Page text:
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10-24-2013, 03:50 AM   #5206
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10-24-2013, 08:36 AM   #5207
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Nice shot kcupp95 !

Click on the photos for details...











10-24-2013, 04:00 PM   #5208
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Some recents.


Father and son


Ferris wheel


Fleet review - Frigate parade
10-24-2013, 09:34 PM - 3 Likes   #5209
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Bug Tussle, Texas.. a beautiful little ghost town.

Every picture tells a story.. so the song goes. This one is no exception. Let me tell you about it.

This is the last remaining original structure in Bug Tussle, Texas. I stumbled across this town's history while researching Texas ghost towns that were within a relatively short driving distance from my home in Dallas. It took an hour and a half to get there.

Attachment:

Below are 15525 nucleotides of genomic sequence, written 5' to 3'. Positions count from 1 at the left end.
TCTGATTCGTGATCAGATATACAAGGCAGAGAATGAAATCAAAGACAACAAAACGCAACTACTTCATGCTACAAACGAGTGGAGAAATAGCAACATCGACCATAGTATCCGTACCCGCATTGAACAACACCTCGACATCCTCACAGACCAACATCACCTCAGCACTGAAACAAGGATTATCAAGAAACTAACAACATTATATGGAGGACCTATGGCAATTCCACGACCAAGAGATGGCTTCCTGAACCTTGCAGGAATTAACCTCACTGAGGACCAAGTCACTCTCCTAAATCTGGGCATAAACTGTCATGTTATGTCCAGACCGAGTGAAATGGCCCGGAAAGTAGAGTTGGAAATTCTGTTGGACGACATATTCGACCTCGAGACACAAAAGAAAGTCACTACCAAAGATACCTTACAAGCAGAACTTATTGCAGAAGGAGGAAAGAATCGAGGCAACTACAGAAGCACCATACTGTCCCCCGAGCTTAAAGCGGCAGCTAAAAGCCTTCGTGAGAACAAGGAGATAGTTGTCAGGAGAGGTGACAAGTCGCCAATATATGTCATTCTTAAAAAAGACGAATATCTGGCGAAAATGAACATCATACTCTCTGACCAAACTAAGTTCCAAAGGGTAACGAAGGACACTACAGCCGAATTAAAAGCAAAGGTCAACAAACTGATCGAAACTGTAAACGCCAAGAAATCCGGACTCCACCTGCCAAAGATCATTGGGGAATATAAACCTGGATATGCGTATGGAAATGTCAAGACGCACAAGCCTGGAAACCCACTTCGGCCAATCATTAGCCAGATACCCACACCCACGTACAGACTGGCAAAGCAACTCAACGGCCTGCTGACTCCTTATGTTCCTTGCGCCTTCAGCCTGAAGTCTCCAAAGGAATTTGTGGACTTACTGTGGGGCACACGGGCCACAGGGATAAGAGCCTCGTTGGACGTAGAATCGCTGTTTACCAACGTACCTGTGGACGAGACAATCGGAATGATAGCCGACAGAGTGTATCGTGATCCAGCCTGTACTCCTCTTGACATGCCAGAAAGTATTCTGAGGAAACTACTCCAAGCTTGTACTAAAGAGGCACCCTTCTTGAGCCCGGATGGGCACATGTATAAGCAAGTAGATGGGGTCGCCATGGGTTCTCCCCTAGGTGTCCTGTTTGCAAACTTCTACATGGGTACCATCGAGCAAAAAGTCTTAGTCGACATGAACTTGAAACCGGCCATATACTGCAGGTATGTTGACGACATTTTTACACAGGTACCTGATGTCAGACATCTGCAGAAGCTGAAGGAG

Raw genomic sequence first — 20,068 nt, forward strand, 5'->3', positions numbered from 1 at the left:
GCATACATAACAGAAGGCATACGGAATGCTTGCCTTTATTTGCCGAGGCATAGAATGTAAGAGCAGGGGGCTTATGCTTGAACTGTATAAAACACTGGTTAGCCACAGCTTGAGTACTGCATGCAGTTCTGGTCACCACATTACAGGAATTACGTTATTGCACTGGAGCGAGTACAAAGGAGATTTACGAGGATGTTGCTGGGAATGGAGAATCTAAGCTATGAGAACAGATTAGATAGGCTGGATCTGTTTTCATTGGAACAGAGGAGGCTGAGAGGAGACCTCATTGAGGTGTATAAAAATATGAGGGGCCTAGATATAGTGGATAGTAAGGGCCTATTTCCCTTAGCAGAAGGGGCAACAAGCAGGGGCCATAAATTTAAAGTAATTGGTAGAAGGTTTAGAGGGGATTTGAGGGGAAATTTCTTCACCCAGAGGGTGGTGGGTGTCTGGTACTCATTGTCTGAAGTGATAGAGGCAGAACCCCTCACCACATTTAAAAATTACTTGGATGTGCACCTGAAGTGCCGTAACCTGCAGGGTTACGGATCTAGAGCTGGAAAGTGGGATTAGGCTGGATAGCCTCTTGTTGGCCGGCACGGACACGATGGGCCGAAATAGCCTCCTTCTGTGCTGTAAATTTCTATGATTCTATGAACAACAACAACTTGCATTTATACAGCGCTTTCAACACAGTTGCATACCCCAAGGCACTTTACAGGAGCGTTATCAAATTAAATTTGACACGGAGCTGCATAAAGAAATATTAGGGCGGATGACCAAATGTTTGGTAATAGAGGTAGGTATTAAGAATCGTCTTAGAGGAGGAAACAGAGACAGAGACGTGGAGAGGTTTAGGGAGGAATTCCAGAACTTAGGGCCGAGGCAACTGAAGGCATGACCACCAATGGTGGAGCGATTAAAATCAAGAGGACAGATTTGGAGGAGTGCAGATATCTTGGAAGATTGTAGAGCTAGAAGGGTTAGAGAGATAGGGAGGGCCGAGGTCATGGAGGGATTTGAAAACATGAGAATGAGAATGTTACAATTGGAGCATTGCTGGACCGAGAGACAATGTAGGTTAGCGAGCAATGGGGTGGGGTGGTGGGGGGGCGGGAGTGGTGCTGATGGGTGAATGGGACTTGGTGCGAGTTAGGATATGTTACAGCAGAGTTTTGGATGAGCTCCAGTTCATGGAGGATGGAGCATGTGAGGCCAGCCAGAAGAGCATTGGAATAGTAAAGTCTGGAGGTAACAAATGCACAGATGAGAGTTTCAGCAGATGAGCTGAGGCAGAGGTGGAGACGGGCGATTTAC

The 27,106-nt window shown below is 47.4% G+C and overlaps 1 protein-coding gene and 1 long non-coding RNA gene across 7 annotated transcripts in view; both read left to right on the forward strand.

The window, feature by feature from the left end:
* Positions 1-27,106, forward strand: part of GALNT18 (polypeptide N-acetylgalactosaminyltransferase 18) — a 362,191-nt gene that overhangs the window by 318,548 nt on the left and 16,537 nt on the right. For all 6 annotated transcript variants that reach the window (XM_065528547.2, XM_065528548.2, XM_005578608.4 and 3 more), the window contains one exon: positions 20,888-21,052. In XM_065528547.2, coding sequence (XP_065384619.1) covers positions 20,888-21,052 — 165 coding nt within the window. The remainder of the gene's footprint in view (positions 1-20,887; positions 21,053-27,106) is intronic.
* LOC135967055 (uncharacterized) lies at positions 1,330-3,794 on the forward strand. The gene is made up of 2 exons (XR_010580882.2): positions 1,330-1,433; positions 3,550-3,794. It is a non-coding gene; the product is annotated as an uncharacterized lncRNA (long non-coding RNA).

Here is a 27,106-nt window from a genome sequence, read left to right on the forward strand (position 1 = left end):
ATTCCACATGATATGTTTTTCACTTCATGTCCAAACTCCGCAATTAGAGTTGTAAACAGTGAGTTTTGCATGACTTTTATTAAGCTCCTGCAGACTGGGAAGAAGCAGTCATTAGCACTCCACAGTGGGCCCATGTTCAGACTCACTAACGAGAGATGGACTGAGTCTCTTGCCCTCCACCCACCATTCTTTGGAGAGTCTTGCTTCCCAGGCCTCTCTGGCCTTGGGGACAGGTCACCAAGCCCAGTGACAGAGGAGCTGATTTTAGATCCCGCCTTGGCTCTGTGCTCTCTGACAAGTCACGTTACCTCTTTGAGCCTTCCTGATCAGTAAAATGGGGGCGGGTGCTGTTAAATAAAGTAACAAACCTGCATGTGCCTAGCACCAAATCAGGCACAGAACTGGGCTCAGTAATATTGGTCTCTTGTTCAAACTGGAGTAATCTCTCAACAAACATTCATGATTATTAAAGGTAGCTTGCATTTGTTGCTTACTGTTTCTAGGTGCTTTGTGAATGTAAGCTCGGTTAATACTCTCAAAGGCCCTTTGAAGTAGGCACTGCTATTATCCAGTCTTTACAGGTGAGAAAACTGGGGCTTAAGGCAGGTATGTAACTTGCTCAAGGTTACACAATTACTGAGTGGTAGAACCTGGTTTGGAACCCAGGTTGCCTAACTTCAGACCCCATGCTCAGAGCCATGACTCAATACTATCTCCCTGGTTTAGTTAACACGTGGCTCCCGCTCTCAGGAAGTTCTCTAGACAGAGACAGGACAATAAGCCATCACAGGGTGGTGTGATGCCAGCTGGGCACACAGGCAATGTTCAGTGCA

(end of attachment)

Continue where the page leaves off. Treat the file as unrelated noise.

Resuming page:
Here's a bit of the history of Bug Tussle, Texas: Bug Tussle is at the junction of Farm Road 1550 and State Highway 34, ten miles south of Honey Grove and five miles north of Ladonia in southeastern Fannin County, Texas. The community was initially called Truss, after John Truss, who settled there. It was founded in the 1890s and had a post office in 1893–94. Later the town's name was changed to Bug Tussle. At least three explanations exist for this unusual name. The most popular is that the name commemorated an invasion of bugs that spoiled a church ice cream social. A variation on this anecdote suggests that the relatively isolated spot, long popular as a site of Sunday school picnics, offered little else for picnickers to do after they ate than watch the bugs tussle. A third story tells of an argument between two old-time residents who wanted to change the name of the town. Their attention was diverted by the spectacle of two tumblebugs fighting. "Look at those bugs tussle," one reportedly remarked, thus settling the argument and rechristening the town. More than seventy Bug Tussle highway signs have been stolen over the years, and for a time it was fashionable for couples to come there to be married, just so that they could say they had been wed in Bug Tussle. In 1990 its population was reported as fifteen.